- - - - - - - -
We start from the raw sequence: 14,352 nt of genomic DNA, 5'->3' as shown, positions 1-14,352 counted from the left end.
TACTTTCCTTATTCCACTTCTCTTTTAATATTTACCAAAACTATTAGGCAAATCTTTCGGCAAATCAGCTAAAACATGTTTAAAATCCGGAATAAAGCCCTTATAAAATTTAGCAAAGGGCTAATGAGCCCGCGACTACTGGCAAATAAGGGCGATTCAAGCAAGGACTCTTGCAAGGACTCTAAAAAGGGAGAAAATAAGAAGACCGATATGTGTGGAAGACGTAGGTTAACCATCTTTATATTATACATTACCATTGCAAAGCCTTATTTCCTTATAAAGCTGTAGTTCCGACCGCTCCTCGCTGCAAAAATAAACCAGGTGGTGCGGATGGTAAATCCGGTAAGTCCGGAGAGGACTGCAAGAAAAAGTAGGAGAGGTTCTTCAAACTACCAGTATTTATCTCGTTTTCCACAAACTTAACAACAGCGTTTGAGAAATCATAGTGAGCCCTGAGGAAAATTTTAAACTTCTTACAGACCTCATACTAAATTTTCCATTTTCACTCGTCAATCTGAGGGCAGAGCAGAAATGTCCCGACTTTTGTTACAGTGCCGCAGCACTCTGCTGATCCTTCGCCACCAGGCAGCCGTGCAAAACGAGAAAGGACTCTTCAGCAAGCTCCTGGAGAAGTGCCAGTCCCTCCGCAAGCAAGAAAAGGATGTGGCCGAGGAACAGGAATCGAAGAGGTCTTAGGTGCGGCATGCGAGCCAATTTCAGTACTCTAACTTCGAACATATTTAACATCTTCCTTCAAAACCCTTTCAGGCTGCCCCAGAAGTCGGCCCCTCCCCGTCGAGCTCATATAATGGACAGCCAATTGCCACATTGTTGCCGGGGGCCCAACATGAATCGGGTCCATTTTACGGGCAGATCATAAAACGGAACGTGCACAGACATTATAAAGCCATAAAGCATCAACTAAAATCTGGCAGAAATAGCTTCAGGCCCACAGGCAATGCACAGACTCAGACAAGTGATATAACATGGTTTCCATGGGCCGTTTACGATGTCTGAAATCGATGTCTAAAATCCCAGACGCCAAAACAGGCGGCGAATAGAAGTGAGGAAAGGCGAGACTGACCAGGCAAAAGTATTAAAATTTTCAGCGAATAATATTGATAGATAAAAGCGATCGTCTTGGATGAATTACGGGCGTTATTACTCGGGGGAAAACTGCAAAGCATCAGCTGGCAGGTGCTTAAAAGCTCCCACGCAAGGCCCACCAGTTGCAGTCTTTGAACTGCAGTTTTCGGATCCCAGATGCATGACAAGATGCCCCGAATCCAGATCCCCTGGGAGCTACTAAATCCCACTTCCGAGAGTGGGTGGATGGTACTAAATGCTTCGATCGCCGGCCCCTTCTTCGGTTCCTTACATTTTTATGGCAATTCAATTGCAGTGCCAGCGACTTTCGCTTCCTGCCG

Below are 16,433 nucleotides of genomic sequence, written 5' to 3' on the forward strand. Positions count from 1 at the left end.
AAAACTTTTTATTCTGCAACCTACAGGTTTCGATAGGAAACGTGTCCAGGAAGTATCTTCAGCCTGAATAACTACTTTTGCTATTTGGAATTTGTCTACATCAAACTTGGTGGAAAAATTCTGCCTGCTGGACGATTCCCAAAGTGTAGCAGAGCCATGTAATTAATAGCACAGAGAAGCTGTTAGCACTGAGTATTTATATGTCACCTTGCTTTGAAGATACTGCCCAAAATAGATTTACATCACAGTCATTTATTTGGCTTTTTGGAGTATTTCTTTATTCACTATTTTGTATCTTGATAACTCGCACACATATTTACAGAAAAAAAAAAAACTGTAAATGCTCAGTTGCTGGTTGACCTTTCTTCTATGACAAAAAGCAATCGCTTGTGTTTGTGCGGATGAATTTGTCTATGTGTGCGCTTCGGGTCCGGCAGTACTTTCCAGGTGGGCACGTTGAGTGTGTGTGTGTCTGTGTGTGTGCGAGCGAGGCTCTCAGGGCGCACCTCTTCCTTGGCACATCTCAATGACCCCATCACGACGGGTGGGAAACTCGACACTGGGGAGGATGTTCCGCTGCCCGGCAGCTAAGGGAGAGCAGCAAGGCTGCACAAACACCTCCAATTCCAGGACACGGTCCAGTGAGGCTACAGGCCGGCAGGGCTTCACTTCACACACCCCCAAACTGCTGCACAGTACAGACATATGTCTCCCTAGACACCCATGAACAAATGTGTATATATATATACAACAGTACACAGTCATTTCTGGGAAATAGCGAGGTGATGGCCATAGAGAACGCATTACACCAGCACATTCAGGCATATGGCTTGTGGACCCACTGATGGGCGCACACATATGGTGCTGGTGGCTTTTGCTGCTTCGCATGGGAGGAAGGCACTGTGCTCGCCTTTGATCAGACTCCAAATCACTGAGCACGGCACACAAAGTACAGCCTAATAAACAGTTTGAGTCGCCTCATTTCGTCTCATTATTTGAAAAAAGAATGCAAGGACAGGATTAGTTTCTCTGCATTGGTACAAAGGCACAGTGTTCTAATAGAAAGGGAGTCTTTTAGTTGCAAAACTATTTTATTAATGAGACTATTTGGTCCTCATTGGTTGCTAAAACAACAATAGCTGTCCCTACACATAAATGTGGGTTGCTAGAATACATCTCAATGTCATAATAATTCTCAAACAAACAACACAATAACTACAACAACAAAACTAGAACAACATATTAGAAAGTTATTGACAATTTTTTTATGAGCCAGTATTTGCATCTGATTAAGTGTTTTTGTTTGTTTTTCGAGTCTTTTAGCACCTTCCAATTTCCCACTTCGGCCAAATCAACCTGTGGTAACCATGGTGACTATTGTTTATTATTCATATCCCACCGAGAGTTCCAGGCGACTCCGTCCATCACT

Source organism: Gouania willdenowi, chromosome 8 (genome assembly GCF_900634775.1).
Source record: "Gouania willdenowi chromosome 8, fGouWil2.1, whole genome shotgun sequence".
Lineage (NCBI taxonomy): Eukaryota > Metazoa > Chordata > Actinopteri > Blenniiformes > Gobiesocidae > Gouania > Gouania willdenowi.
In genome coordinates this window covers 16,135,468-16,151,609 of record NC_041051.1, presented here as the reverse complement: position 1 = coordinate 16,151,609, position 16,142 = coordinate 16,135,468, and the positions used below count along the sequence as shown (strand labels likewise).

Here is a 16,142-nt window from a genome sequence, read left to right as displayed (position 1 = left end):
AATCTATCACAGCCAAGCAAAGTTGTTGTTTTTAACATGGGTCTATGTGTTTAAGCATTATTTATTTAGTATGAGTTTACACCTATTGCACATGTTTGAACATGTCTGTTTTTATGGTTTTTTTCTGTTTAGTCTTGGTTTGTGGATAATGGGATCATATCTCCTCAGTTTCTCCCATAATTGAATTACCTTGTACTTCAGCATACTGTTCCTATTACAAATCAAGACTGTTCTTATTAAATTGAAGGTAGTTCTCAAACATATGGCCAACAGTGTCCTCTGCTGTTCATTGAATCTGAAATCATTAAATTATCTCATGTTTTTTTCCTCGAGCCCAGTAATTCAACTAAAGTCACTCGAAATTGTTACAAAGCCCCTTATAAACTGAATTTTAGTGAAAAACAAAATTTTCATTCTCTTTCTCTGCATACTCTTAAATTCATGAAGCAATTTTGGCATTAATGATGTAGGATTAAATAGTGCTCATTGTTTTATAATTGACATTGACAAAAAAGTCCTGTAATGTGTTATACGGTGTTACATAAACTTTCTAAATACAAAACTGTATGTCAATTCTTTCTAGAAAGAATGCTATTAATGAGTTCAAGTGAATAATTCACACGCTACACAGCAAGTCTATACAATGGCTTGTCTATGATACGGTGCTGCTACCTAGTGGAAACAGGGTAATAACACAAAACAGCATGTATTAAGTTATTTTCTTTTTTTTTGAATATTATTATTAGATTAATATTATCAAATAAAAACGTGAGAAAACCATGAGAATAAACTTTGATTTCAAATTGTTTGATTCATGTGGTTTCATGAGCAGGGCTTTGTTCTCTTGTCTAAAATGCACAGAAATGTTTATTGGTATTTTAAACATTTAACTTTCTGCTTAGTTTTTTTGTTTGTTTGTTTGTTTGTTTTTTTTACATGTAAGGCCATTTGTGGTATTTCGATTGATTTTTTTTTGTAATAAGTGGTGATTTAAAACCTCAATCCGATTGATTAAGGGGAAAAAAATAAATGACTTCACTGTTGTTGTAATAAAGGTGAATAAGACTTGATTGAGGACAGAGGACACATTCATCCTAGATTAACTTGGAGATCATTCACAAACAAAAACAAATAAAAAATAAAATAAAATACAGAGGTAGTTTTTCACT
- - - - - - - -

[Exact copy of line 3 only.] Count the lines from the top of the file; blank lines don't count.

Below are 16,433 nucleotides of genomic sequence, written 5' to 3' on the forward strand. Positions count from 1 at the left end.